Yogi Bear

Yogi Bear


Reviewed by: Jennie Kermode

A budget shortfall; a politician anxious to be re-elected; acres of mature forest ripe for sell-off to the logging industry. No, it's not the news, though its timing couldn't be worse for David Cameron. It's a big screen outing for that old cartoon favourite Yogi Bear, who must now take a break from stealing picnic baskets and band together with his old nemesis Ranger Smith in a bid to save their beloved Jellystone.

The first five minutes of this film nevertheless includes a picnic basket stealing moment, and that's the Yogi joke just about played out. The rest of the plot is played by numbers. There will be no surprises for the adults, but the plotting, though crude, is smoothly put together, so kids may still find it satisfying. It'll work particularly well for younger and more sensitive children who like their entertainment a little less frantic than most of what the cinema has recently had to offer them. There are no real scares here but there's still a sense of adventure and the villains are suitably mean.

Copy picture

As an entry in the growing 3D canon, Yogi Bear scores fairly well. Although the 3D is redundant for much of the film there are some good effects with things like splashing water, and they're well integrated into the whole. Likewise the live action, costume and CGI elements work well together. This is the kind of unfussy work that many viewers won't notice, which illustrates its success, and it really does elevate the film. If you're willing to accept the idea of a talking, anthropoid bear, you'll find it easy enough to believe in this one (and his companion, little Boo Boo, of course). The 3D work also provides us with some occasionally beautiful views, though it seems ironic that these were largely filmed in New Zealand, the US having already lost many of its great natural shooting locations.

The big disappointment here is Yogi himself. He's played by Dan Aykroyd but both actor and character seem to be sleepwalking through most of the film. That Justin Timberlake is tedious as Boo Boo is fitting enough, though it would be nice to see the little guy get more to do, but Yogi just ought to be... well, more fun. He's too often upstaged by TV actor Tom Cavanagh, who makes an impressive breakthrough as Ranger Smith. It can be really tough to make a guy who is this much of an all round good egg sympathetic and likeable too, but Cavanagh is more than up to the job. In support, Anna Faris mingles girl next door charm with a tough attitude that will appeal to young girls in the audience, and T.J. Miller brings a necessary affability to the sullen Ranger Jones. These human characters largely suffice to carry the story, but they shouldn't have to.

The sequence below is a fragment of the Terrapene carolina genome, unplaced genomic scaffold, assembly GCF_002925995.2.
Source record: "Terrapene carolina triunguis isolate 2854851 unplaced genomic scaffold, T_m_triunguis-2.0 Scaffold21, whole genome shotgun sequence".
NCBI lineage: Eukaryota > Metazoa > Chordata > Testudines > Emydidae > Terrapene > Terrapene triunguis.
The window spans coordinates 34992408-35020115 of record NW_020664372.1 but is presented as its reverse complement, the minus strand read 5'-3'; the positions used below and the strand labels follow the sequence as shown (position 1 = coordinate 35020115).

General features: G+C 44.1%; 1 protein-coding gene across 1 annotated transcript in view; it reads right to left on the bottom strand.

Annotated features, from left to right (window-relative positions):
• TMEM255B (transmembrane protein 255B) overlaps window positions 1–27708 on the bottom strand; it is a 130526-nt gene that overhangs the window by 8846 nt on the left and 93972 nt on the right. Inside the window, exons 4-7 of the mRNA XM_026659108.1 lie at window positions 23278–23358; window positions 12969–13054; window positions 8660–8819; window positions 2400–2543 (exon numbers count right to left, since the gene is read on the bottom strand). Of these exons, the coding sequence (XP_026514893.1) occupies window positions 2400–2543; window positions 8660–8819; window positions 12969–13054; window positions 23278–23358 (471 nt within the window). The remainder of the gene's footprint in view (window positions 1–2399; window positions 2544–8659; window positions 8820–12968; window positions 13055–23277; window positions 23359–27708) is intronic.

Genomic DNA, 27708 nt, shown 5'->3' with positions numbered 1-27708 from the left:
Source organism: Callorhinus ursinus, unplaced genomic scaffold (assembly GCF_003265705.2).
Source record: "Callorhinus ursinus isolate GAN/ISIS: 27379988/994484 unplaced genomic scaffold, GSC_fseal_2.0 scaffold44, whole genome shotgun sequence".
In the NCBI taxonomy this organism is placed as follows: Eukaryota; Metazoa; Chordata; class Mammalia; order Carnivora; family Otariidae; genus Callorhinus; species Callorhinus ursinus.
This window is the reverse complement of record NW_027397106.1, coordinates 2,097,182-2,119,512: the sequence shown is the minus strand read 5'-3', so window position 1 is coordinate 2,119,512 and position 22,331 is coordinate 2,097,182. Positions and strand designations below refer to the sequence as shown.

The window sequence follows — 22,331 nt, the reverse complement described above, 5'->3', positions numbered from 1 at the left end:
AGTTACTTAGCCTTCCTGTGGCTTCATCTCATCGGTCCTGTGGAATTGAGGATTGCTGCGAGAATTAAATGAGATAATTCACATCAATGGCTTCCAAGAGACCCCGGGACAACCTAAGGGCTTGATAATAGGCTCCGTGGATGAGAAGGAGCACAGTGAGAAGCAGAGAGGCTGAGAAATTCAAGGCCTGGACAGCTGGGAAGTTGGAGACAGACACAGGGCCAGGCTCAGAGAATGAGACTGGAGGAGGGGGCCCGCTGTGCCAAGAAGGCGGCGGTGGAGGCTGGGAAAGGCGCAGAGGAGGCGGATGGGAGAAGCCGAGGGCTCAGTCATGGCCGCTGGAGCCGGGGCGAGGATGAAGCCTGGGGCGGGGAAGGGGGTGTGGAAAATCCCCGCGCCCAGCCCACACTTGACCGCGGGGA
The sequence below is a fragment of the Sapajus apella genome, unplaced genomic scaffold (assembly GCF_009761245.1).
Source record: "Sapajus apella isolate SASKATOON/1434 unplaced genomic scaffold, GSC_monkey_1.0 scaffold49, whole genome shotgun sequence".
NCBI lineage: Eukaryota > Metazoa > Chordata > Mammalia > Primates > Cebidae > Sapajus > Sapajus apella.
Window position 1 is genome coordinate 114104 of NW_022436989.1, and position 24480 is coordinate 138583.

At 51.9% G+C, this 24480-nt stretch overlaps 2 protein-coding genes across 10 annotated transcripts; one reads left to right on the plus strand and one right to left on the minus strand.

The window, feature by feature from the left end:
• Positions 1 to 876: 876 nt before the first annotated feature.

Failing to live up to its potential, Yogi Bear seems unlikely to inspire a sequel and may leave you wondering how the cartoon ever managed to run for so long in the first place. It's not much of a picnic movie, but it nevertheless suffices as a light snack, as long as you're not too demanding.

Reviewed on: 07 Feb 2011
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Yogi Bear packshot
Yogi and his friend Boo Boo join forces with Ranger Smith to foil a plot to sell off Jellystone's trees.
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Director: Eric Brevig

Writer: Jeffrey Ventimilia, Joshua Sternin

Starring: Dan Aykroyd, Justin Timberlake, Tom Cavanagh, Anna Faris, T.J. Miller, Andrew Daly, Nathan Corddry

Year: 2010

Runtime: 80 minutes

BBFC: U - Universal

Country: US, New Zealand


Glasgow 2011

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